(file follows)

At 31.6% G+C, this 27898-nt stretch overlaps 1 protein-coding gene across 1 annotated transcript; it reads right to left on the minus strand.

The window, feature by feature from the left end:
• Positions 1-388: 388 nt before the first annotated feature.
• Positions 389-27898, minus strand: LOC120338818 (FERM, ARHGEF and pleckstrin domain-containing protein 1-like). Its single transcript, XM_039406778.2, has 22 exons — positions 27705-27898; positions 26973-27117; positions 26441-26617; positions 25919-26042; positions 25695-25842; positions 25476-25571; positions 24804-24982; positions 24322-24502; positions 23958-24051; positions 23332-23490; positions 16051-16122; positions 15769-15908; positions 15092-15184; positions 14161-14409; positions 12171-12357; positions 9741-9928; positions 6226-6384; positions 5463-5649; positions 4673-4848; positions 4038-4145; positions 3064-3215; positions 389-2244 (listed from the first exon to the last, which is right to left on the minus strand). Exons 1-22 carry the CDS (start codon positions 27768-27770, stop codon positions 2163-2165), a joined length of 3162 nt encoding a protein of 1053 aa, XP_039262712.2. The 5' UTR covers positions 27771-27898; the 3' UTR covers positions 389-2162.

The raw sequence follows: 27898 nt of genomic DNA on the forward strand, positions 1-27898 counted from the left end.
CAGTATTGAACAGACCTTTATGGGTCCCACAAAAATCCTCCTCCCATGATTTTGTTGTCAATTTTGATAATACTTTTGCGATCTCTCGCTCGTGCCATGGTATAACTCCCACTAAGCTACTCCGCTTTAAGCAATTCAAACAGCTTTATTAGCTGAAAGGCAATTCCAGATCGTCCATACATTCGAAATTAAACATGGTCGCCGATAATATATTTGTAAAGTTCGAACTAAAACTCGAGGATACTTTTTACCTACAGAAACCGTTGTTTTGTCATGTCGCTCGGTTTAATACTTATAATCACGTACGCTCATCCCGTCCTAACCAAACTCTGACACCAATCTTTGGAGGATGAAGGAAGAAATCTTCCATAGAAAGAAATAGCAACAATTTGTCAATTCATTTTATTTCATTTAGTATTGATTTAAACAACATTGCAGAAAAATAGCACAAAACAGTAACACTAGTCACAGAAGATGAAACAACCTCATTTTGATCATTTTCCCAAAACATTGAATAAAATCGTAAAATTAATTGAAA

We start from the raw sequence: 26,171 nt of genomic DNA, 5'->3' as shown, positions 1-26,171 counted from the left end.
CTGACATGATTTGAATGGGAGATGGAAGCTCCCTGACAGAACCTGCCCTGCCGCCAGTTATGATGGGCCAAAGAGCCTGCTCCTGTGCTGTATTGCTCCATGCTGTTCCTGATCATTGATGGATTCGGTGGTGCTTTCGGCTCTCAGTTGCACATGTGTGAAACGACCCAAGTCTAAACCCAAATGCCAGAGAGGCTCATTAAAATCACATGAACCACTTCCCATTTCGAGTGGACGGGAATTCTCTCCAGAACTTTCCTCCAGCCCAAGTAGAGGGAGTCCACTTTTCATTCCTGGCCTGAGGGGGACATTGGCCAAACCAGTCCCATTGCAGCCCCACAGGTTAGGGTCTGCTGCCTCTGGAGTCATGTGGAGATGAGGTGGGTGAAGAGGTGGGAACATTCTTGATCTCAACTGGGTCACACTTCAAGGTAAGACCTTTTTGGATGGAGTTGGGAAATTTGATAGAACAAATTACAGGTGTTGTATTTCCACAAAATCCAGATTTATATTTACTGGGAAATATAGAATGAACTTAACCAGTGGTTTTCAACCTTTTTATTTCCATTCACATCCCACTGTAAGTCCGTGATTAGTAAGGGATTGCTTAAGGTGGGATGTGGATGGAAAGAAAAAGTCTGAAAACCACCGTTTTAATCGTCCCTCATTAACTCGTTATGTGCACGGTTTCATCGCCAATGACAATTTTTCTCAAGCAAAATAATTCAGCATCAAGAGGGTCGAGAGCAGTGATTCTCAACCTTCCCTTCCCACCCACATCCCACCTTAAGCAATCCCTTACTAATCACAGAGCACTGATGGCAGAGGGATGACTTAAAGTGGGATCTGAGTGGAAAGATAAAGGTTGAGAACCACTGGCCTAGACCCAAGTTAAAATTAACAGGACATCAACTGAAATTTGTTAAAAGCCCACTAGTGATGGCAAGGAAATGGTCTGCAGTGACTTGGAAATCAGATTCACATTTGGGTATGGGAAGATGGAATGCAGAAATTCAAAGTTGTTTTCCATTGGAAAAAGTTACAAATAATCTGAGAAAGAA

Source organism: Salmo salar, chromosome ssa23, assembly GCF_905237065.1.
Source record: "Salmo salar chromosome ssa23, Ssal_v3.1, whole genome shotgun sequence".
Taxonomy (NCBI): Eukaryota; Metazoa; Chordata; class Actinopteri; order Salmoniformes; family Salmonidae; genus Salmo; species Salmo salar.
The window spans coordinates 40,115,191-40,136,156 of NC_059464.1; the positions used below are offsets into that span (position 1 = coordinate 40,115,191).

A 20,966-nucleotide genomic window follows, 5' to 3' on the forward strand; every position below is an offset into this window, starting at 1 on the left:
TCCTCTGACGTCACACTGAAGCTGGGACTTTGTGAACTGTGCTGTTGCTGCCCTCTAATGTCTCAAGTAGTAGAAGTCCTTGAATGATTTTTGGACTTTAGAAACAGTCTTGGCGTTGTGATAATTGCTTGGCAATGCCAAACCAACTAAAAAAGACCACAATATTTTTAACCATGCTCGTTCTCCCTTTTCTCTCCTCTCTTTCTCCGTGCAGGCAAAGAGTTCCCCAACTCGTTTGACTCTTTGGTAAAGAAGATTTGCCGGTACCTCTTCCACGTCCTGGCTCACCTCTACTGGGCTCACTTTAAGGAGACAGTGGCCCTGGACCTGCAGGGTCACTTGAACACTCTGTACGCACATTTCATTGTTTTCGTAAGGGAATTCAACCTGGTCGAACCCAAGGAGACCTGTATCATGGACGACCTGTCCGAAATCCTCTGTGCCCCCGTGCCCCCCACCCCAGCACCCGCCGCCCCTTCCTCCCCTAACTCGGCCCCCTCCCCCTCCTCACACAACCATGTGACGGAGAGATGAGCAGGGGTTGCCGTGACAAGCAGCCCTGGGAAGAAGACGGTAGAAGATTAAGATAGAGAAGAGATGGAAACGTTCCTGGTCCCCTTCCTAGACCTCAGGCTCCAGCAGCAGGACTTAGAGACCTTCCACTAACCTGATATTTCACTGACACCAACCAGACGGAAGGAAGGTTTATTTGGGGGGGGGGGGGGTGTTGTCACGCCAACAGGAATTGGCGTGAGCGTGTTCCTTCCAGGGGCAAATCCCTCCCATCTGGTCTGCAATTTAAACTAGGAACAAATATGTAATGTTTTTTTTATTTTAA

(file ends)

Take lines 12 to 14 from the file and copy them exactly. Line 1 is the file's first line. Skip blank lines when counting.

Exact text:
The window spans coordinates 40,115,191-40,136,156 of NC_059464.1; the positions used below are offsets into that span (position 1 = coordinate 40,115,191).

A 20,966-nucleotide genomic window follows, 5' to 3' on the forward strand; every position below is an offset into this window, starting at 1 on the left:
TCCTCTGACGTCACACTGAAGCTGGGACTTTGTGAACTGTGCTGTTGCTGCCCTCTAATGTCTCAAGTAGTAGAAGTCCTTGAATGATTTTTGGACTTTAGAAACAGTCTTGGCGTTGTGATAATTGCTTGGCAATGCCAAACCAACTAAAAAAGACCACAATATTTTTAACCATGCTCGTTCTCCCTTTTCTCTCCTCTCTTTCTCCGTGCAGGCAAAGAGTTCCCCAACTCGTTTGACTCTTTGGTAAAGAAGATTTGCCGGTACCTCTTCCACGTCCTGGCTCACCTCTACTGGGCTCACTTTAAGGAGACAGTGGCCCTGGACCTGCAGGGTCACTTGAACACTCTGTACGCACATTTCATTGTTTTCGTAAGGGAATTCAACCTGGTCGAACCCAAGGAGACCTGTATCATGGACGACCTGTCCGAAATCCTCTGTGCCCCCGTGCCCCCCACCCCAGCACCCGCCGCCCCTTCCTCCCCTAACTCGGCCCCCTCCCCCTCCTCACACAACCATGTGACGGAGAGATGAGCAGGGGTTGCCGTGACAAGCAGCCCTGGGAAGAAGACGGTAGAAGATTAAGATAGAGAAGAGATGGAAACGTTCCTGGTCCCCTTCCTAGACCTCAGGCTCCAGCAGCAGGACTTAGAGACCTTCCACTAACCTGATATTTCACTGACACCAACCAGACGGAAGGAAGGTTTATTTGGGGGGGGGGGGGGTGTTGTCACGCCAACAGGAATTGGCGTGAGCGTGTTCCTTCCAGGGGCAAATCCCTCCCATCTGGTCTGCAATTTAAACTAGGAACAAATATGTAATGTTTTTTTTATTTTAA